Are Employees Legally Obligated to Take a Lunch Break?

Meal at desk during lunch break

What is Employment Law?

Employment law is a broad area of law that governs the relationships between employers and employees. Many employment laws (such as minimum wage laws) were enacted as protective labor legislation. In the United States’ federalist system, it is important that employers are familiar with both federal regulations (such as the Fair Labor Standards Act) and other state-specific rules.

Is it a Federal law to take a Lunch Break?

One of the most frequently asked questions is whether employers are required to provide lunch breaks and, in the event a lunch break is provided, whether employees are required to utilize it.

    • Federal Law. Considering how commonplace lunch breaks are, it is surprising that federal law does not require employers to provide employees with meal, lunch, or break periods. Employers need only pay employees for the time they spend working in accordance with federal law. However, when employers offer short breaks, federal law considers the breaks as compensable work hours that must be included in the sum of hours worked during the work week and considered in determining if overtime was worked. Actual meal periods, in contrast, are not work time and are not compensable.
    • State Law. States currently have about a 50-50 split regarding lunch breaks. About half of the states adopt the federal rule and don’t require lunch breaks. The other half require employers provide lunch breaks.
    • Florida Law. Florida has opted to adopt the federal rules and, therefore, does not require that employers provide lunch breaks. Florida Statute §450.081(4) provides an exception to the general rule, requiring that employers provide a meal period of at least 30 minutes to employees under the age of 18 who work for more than 4 hours continuously.

Can an Employer Force you to take a Lunch?

Federal and state employment laws are enacted to provide a safe work environment and ensure employees have certain rights. So long as employers comply with federal and state employment laws, they may implement workplace policies as they see fit. While employers cannot force an employee to eat, they can enact policies requiring employees to take a break from work during the lunch period.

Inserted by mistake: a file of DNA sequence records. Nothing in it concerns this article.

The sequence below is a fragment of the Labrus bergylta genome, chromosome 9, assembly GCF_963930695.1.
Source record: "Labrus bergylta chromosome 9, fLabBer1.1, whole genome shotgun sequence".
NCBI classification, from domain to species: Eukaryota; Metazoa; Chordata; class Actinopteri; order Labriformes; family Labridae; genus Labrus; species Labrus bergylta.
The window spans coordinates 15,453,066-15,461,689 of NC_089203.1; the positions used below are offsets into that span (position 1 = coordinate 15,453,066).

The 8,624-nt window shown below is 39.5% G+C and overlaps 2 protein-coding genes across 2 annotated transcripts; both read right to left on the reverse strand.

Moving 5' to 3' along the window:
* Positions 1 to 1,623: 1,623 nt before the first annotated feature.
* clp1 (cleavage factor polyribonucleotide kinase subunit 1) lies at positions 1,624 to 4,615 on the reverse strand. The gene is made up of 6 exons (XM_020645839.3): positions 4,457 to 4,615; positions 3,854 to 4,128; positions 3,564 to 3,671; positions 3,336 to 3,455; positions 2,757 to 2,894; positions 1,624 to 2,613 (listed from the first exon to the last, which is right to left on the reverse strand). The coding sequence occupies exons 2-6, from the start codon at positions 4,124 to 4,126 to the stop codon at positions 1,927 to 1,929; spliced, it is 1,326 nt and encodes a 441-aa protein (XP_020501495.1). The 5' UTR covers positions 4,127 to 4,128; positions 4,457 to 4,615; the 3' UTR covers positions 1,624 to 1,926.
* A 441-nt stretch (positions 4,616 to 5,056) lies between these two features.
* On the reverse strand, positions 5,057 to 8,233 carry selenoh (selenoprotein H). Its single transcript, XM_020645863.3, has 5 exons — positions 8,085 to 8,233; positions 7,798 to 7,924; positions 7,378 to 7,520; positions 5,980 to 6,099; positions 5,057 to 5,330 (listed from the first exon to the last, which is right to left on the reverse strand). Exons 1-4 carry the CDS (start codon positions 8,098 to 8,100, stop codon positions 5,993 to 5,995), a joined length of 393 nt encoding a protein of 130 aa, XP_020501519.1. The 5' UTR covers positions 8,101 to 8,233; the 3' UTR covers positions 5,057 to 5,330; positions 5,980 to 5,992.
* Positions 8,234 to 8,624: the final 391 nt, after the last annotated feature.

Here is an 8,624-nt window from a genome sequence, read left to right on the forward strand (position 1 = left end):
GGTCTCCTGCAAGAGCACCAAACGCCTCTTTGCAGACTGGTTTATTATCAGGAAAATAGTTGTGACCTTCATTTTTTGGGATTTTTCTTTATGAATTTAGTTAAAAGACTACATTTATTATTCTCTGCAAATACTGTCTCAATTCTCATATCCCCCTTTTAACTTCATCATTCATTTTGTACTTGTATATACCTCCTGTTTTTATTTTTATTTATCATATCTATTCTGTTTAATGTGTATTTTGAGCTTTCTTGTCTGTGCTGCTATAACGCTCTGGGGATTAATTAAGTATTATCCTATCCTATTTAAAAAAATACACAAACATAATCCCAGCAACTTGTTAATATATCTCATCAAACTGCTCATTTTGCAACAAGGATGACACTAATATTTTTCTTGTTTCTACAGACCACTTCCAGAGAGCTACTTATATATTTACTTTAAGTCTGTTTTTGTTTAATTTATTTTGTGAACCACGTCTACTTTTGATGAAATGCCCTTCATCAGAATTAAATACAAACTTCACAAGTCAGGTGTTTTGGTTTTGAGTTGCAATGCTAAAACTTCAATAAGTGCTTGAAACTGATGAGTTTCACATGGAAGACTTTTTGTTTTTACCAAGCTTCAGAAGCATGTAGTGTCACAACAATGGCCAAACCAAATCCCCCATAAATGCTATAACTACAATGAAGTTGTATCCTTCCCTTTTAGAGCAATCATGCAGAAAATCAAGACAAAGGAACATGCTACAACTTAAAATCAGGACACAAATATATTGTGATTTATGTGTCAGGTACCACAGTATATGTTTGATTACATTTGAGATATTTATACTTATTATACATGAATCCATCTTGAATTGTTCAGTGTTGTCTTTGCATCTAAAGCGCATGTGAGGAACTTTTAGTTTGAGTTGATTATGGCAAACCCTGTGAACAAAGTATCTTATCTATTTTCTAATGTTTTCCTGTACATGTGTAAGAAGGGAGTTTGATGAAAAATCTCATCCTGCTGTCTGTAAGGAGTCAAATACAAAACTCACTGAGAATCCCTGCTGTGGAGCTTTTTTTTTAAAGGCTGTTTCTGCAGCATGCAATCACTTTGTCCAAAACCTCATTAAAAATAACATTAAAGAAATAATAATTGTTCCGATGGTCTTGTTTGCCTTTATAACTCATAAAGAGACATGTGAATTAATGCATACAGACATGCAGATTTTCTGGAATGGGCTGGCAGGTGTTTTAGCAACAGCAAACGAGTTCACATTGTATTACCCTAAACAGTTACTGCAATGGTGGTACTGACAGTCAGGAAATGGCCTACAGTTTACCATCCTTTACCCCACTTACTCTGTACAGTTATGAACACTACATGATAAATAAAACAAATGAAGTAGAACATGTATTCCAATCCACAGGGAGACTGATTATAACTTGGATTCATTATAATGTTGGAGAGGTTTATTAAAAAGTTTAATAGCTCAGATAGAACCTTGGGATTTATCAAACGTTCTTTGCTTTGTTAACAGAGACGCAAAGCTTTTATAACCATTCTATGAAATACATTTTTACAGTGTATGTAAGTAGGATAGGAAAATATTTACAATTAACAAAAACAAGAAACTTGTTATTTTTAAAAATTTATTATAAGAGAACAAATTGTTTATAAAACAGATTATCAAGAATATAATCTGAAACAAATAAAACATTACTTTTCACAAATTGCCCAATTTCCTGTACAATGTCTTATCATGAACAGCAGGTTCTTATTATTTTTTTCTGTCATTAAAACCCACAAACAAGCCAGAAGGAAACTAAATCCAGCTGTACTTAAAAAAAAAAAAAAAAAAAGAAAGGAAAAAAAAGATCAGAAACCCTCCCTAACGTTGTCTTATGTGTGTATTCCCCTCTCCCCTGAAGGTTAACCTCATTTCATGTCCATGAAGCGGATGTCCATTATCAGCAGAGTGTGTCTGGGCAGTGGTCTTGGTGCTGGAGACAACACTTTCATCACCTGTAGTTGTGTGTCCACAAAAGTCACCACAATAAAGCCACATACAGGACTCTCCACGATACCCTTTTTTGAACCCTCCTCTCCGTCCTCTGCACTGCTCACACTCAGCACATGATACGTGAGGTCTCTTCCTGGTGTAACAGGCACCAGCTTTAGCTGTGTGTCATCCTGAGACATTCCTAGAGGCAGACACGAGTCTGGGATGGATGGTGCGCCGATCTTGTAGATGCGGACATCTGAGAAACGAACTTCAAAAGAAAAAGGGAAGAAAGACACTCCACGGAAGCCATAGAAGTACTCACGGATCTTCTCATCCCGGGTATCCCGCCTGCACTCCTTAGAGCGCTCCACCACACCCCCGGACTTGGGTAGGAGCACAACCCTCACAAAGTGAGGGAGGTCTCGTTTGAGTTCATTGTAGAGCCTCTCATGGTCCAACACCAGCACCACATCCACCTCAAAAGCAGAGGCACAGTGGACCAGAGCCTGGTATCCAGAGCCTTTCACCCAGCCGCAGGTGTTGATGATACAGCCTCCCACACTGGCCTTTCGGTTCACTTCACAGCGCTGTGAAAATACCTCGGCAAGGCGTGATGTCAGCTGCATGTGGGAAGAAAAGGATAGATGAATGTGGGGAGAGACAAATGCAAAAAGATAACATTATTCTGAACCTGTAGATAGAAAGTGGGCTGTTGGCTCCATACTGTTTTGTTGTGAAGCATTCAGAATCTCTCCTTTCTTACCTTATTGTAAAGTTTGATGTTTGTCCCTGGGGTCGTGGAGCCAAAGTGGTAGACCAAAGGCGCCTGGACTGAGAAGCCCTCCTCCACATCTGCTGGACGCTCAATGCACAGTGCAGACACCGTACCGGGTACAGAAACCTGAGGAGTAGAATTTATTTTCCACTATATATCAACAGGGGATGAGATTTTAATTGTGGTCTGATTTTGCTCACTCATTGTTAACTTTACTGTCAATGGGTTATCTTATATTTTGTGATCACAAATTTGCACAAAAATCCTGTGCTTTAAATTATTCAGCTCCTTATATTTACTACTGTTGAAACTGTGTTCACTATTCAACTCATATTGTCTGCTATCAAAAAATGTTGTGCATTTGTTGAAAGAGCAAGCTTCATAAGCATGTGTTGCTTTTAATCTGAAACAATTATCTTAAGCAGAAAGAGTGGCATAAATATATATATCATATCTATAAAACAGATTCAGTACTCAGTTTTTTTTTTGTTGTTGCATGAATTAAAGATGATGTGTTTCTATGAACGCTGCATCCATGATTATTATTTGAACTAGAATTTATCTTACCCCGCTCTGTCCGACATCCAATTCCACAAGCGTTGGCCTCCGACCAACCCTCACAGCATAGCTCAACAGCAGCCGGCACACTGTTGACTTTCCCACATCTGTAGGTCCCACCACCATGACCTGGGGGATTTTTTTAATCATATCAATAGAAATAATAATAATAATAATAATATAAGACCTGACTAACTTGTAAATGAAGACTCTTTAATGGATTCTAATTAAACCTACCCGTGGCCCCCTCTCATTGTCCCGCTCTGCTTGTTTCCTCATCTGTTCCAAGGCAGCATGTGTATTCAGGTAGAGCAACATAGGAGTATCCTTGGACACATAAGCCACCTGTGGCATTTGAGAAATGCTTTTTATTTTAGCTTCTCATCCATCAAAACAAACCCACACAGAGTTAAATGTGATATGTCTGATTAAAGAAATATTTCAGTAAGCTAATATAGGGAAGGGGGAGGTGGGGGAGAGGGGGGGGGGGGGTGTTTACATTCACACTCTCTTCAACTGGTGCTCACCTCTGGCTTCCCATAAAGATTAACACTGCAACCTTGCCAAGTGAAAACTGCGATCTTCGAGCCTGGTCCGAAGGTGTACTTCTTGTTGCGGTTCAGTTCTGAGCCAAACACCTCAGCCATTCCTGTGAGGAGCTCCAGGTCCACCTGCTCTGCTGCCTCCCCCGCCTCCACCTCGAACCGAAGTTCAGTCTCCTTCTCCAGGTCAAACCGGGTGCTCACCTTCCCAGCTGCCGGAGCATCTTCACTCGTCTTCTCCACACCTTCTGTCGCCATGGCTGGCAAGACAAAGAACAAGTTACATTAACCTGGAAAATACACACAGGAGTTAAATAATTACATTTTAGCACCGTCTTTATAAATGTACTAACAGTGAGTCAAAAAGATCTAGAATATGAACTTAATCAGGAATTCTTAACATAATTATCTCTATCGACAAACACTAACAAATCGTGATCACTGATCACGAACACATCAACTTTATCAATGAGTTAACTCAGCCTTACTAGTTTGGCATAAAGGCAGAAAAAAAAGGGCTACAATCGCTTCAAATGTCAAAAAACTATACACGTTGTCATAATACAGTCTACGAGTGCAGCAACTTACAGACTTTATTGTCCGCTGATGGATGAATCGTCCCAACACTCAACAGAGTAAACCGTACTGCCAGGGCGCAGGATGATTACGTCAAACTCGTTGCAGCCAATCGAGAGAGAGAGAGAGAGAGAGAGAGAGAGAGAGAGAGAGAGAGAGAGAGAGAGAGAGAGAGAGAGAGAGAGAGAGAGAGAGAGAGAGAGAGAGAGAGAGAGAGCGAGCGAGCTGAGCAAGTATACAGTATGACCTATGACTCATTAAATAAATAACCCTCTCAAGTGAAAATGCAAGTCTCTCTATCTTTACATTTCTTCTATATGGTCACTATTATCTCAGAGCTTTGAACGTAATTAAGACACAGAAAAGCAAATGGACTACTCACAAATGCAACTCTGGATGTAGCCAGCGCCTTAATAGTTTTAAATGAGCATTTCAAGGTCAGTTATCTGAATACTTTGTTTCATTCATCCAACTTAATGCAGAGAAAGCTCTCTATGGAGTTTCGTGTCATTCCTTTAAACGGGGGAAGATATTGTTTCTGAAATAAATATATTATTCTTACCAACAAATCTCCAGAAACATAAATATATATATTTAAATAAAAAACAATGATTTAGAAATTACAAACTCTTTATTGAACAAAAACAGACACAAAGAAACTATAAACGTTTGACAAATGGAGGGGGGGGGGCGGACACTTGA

EPGD Business Law is located in beautiful Coral Gables. Call us at (786) 837-6787, or contact us through the website to schedule a consultation.

*Disclaimer: this blog post is not intended to be legal advice. We highly recommend speaking to an attorney if you have any legal concerns. Contacting us through our website does not establish an attorney-client relationship.*

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Eric Gros-Dubois

Eric P. Gros-Dubois founded EPGD Business Law in 2013 and is the current head of the firm’s corporate, estate planning, and tax practice, and manages the firm’s Washington D.C. office. With a JD and MBA, and a specialization in finance, Eric is able to step back and view the legal world through a commercial lens while also acting as a trusted business advisor for his clients. He does his best to be solutions oriented, and tries to think like a business owner, not just a lawyer.


*The following comments are not intended to be treated as legal advice. The answer to your question is limited to the basic facts presented. Additional details may heavily alter our assessment and change the answer provided. For a more thorough review of your question please contact our office for a consultation.

One Response

  1. They can *make* me take lunch breaks, even though the ultimate reason is to cut hours and not to see that I eat something/am healthy? tks!

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